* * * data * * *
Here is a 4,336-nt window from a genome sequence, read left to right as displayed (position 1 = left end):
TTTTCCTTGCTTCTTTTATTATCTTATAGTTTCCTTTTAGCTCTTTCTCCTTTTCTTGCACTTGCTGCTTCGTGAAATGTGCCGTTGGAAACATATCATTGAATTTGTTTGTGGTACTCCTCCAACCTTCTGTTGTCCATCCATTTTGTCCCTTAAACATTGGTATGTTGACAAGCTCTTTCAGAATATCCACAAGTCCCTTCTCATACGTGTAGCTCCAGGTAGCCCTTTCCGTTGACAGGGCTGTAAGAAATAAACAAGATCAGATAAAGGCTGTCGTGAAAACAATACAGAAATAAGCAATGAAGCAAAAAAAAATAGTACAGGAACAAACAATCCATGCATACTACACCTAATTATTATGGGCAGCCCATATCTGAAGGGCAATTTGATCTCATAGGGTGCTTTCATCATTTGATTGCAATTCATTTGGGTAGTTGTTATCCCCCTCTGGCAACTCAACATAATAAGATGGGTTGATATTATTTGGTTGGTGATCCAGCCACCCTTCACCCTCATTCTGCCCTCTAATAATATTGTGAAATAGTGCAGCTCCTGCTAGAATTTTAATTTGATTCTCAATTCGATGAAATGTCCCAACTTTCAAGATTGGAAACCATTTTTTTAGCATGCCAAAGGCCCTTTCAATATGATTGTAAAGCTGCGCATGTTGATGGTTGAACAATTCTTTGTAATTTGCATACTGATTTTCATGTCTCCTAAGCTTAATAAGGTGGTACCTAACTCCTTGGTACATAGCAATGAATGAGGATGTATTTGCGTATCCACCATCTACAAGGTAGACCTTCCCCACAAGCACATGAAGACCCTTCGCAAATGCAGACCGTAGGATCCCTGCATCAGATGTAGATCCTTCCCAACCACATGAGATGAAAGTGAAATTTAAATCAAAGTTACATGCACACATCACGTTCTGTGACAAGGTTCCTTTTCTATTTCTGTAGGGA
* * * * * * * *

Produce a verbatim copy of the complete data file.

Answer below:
Here is a 4,336-nt window from a genome sequence, read left to right as displayed (position 1 = left end):
TTTTCCTTGCTTCTTTTATTATCTTATAGTTTCCTTTTAGCTCTTTCTCCTTTTCTTGCACTTGCTGCTTCGTGAAATGTGCCGTTGGAAACATATCATTGAATTTGTTTGTGGTACTCCTCCAACCTTCTGTTGTCCATCCATTTTGTCCCTTAAACATTGGTATGTTGACAAGCTCTTTCAGAATATCCACAAGTCCCTTCTCATACGTGTAGCTCCAGGTAGCCCTTTCCGTTGACAGGGCTGTAAGAAATAAACAAGATCAGATAAAGGCTGTCGTGAAAACAATACAGAAATAAGCAATGAAGCAAAAAAAAATAGTACAGGAACAAACAATCCATGCATACTACACCTAATTATTATGGGCAGCCCATATCTGAAGGGCAATTTGATCTCATAGGGTGCTTTCATCATTTGATTGCAATTCATTTGGGTAGTTGTTATCCCCCTCTGGCAACTCAACATAATAAGATGGGTTGATATTATTTGGTTGGTGATCCAGCCACCCTTCACCCTCATTCTGCCCTCTAATAATATTGTGAAATAGTGCAGCTCCTGCTAGAATTTTAATTTGATTCTCAATTCGATGAAATGTCCCAACTTTCAAGATTGGAAACCATTTTTTTAGCATGCCAAAGGCCCTTTCAATATGATTGTAAAGCTGCGCATGTTGATGGTTGAACAATTCTTTGTAATTTGCATACTGATTTTCATGTCTCCTAAGCTTAATAAGGTGGTACCTAACTCCTTGGTACATAGCAATGAATGAGGATGTATTTGCGTATCCACCATCTACAAGGTAGACCTTCCCCACAAGCACATGAAGACCCTTCGCAAATGCAGACCGTAGGATCCCTGCATCAGATGTAGATCCTTCCCAACCACATGAGATGAAAGTGAAATTTAAATCAAAGTTACATGCACACATCACGTTCTGTGACAAGGTTCCTTTTCTATTTCTGTAGGGA